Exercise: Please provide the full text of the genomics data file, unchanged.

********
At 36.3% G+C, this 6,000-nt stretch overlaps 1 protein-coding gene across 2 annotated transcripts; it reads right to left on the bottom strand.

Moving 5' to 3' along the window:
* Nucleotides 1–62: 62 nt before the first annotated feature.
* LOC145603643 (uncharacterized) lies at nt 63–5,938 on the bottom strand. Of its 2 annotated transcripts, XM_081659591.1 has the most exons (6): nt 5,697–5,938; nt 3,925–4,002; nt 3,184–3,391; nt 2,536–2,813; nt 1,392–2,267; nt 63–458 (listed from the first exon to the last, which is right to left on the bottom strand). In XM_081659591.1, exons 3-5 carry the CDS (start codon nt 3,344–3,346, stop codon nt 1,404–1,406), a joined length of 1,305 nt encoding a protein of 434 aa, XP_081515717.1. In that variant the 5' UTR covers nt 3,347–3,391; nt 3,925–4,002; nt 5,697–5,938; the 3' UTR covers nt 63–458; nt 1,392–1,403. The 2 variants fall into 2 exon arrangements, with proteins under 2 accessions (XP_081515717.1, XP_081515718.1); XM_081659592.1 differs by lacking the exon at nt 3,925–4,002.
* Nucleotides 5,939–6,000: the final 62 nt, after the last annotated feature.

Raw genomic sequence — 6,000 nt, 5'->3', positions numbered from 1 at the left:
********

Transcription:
At 36.3% G+C, this 6,000-nt stretch overlaps 1 protein-coding gene across 2 annotated transcripts; it reads right to left on the bottom strand.

Moving 5' to 3' along the window:
* Nucleotides 1–62: 62 nt before the first annotated feature.
* LOC145603643 (uncharacterized) lies at nt 63–5,938 on the bottom strand. Of its 2 annotated transcripts, XM_081659591.1 has the most exons (6): nt 5,697–5,938; nt 3,925–4,002; nt 3,184–3,391; nt 2,536–2,813; nt 1,392–2,267; nt 63–458 (listed from the first exon to the last, which is right to left on the bottom strand). In XM_081659591.1, exons 3-5 carry the CDS (start codon nt 3,344–3,346, stop codon nt 1,404–1,406), a joined length of 1,305 nt encoding a protein of 434 aa, XP_081515717.1. In that variant the 5' UTR covers nt 3,347–3,391; nt 3,925–4,002; nt 5,697–5,938; the 3' UTR covers nt 63–458; nt 1,392–1,403. The 2 variants fall into 2 exon arrangements, with proteins under 2 accessions (XP_081515717.1, XP_081515718.1); XM_081659592.1 differs by lacking the exon at nt 3,925–4,002.
* Nucleotides 5,939–6,000: the final 62 nt, after the last annotated feature.

Raw genomic sequence — 6,000 nt, 5'->3', positions numbered from 1 at the left: